Under an up to $25 million, 18-month contract awarded by the Air Force Research Laboratory (AFRL) last month, Lockheed Martin [LMT] plans to demonstrate next year the capability for C-130 and Boeing [BA] C-17 airlifters to drop dozens of long-range cruise missiles, such as the Lockheed Martin Joint Air to Surface Standoff Missile-Extended Range (JASSM-ER).

While such a capability may help in conflicts against nations with sophisticated air defenses, the use of airlifters as munitions platforms may also strain DoD transport capacity.

“A palletized munitions system is essentially a box of cruise missiles,” Scott Callaway, advanced strike and hypersonic systems director at Lockheed Martin Missiles and Fire Control in Orlando, told reporters on Oct. 30.

“Users can roll pallets of long range strike weapons onto an air transport aircraft, airdrop them like standard air cargo off the back ramp while they’re in flight, and the missiles deploy once they’re away from the aircraft,” he said. “It’s a self-contained system that promises to transform airlifters into strike platforms in order to augment the strike capacity of tactical fighters and strategic bombers.  This system will enable those non-traditional air transport aircraft to deploy long-range strike weapons like JASSM-ER in large quantities.”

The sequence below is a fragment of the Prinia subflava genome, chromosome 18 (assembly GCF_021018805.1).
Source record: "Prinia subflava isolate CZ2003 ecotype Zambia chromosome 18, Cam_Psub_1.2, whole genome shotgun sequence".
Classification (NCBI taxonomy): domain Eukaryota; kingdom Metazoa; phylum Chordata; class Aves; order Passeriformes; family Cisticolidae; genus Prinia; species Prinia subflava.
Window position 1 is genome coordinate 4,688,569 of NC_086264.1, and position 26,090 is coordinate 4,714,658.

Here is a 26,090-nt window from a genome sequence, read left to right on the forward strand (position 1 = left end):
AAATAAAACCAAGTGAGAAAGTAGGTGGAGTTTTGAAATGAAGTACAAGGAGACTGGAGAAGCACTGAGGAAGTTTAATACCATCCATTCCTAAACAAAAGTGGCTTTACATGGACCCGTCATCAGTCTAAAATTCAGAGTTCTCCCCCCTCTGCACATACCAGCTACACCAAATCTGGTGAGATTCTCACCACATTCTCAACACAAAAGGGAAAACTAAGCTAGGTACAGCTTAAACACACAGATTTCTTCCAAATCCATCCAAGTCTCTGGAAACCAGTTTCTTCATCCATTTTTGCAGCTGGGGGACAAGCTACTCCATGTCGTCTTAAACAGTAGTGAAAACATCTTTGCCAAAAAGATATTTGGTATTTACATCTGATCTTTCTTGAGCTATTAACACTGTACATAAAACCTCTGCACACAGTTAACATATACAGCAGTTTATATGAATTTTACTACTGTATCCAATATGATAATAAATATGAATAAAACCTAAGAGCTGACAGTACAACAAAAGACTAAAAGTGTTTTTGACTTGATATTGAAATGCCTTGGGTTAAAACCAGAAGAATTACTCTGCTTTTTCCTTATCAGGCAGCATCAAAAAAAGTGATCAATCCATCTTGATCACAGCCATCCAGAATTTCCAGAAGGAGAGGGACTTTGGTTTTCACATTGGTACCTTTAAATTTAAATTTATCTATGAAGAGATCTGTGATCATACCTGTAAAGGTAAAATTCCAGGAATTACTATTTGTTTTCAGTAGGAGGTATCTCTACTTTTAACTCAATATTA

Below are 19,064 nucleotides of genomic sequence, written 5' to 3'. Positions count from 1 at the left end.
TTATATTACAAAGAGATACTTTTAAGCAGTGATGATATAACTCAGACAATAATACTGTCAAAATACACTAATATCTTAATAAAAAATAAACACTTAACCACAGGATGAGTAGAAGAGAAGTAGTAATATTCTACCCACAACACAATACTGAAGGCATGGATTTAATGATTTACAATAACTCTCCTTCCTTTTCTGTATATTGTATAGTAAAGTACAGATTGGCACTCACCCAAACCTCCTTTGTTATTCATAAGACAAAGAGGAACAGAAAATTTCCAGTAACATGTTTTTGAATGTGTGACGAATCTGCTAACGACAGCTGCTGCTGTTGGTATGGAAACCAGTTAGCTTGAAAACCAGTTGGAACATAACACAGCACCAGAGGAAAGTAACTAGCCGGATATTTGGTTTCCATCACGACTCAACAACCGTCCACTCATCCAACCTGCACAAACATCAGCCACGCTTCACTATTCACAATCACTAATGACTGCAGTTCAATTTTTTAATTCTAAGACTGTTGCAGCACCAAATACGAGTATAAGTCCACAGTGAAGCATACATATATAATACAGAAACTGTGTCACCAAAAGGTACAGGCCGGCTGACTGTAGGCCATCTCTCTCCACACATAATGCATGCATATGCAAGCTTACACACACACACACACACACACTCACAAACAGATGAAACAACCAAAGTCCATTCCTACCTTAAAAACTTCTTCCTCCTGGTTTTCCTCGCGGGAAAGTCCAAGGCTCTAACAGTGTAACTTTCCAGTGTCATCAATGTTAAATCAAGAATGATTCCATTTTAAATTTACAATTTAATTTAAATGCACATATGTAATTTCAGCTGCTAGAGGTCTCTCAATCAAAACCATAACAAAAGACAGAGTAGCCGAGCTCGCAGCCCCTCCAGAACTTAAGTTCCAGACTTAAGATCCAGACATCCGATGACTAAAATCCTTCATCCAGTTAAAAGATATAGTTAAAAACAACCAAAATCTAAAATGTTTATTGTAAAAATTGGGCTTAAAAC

No hardware modifications are required for the palletized JASSM-ER launch, as the pallets simulate the physical interface of a bomb rack, Callaway said.

A C-17 could drop 32 JASSM-ERs, but the Air Force and Lockheed Martin are discussing the optimal load out, he said.

The Air Force Strategic Development Planning and Experimentation (SDPE) group is leading the palletized munition effort. AFRL established SPDE in May, 2016 to help speed the fielding of future, multi-domain capabilities.

An official from the Air Force Warfighting Integration Capability (AFWIC) said in May that the service is interested in employing airflifters as munitions platforms to meet “the [fire] capacity that the joint force needs” (Defense Daily, May 27).

DoD’s Strategic Capabilities Office (SCO) and the Air Force have also been looking into developing a new, “arsenal plane” to deliver munitions.

AFRL said that the Air Force Special Operations Command (AFSOC) in January released palletized munitions from an MC-130J tanker in three airdrops at Dugway Proving Ground, Utah. Aircrew released five wooden pallets – dubbed Combat Expendable Platforms – stacked with six simulated munitions in both low and high-altitude airdrops.

Four of the munitions were Cargo Launch Expendable Air Vehicles with Extended Range (CLEAVERs), a prototype long-range, high precision weapon developed by AFRL.

The current Air Force palletized munition effort is a successor to CLEAVER.